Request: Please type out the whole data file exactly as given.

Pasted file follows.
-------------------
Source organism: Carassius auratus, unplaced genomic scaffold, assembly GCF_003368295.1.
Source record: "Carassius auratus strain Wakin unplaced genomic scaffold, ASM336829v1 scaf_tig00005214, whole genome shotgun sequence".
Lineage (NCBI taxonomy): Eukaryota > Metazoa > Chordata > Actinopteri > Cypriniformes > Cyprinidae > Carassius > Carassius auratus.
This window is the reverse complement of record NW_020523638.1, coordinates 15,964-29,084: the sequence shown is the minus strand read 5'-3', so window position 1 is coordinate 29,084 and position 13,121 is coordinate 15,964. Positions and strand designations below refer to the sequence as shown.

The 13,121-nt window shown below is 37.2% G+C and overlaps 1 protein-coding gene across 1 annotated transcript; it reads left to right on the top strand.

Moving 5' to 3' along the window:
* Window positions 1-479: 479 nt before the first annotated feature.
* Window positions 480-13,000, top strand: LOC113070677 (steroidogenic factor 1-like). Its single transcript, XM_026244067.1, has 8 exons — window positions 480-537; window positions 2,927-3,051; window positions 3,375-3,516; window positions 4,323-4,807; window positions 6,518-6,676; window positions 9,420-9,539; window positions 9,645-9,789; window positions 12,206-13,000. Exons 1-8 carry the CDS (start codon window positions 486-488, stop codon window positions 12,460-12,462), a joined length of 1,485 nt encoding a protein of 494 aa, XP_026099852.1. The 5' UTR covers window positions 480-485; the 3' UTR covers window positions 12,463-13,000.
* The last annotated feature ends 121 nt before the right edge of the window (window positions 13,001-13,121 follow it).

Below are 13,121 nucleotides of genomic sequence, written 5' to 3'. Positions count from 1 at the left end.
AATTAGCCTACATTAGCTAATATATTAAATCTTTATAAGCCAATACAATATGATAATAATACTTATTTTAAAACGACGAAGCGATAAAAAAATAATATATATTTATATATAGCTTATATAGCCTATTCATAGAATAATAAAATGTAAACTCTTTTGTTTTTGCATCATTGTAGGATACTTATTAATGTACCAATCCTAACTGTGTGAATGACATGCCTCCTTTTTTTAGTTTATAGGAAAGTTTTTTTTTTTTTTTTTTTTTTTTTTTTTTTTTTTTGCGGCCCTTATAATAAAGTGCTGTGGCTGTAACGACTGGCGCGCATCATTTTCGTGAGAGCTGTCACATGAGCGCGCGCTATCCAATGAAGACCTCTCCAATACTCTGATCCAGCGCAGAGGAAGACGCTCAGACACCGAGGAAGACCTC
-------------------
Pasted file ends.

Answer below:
Source organism: Carassius auratus, unplaced genomic scaffold, assembly GCF_003368295.1.
Source record: "Carassius auratus strain Wakin unplaced genomic scaffold, ASM336829v1 scaf_tig00005214, whole genome shotgun sequence".
Lineage (NCBI taxonomy): Eukaryota > Metazoa > Chordata > Actinopteri > Cypriniformes > Cyprinidae > Carassius > Carassius auratus.
This window is the reverse complement of record NW_020523638.1, coordinates 15,964-29,084: the sequence shown is the minus strand read 5'-3', so window position 1 is coordinate 29,084 and position 13,121 is coordinate 15,964. Positions and strand designations below refer to the sequence as shown.

The 13,121-nt window shown below is 37.2% G+C and overlaps 1 protein-coding gene across 1 annotated transcript; it reads left to right on the top strand.

Moving 5' to 3' along the window:
* Window positions 1-479: 479 nt before the first annotated feature.
* Window positions 480-13,000, top strand: LOC113070677 (steroidogenic factor 1-like). Its single transcript, XM_026244067.1, has 8 exons — window positions 480-537; window positions 2,927-3,051; window positions 3,375-3,516; window positions 4,323-4,807; window positions 6,518-6,676; window positions 9,420-9,539; window positions 9,645-9,789; window positions 12,206-13,000. Exons 1-8 carry the CDS (start codon window positions 486-488, stop codon window positions 12,460-12,462), a joined length of 1,485 nt encoding a protein of 494 aa, XP_026099852.1. The 5' UTR covers window positions 480-485; the 3' UTR covers window positions 12,463-13,000.
* The last annotated feature ends 121 nt before the right edge of the window (window positions 13,001-13,121 follow it).

Below are 13,121 nucleotides of genomic sequence, written 5' to 3'. Positions count from 1 at the left end.
AATTAGCCTACATTAGCTAATATATTAAATCTTTATAAGCCAATACAATATGATAATAATACTTATTTTAAAACGACGAAGCGATAAAAAAATAATATATATTTATATATAGCTTATATAGCCTATTCATAGAATAATAAAATGTAAACTCTTTTGTTTTTGCATCATTGTAGGATACTTATTAATGTACCAATCCTAACTGTGTGAATGACATGCCTCCTTTTTTTAGTTTATAGGAAAGTTTTTTTTTTTTTTTTTTTTTTTTTTTTTTTTTTTTGCGGCCCTTATAATAAAGTGCTGTGGCTGTAACGACTGGCGCGCATCATTTTCGTGAGAGCTGTCACATGAGCGCGCGCTATCCAATGAAGACCTCTCCAATACTCTGATCCAGCGCAGAGGAAGACGCTCAGACACCGAGGAAGACCTC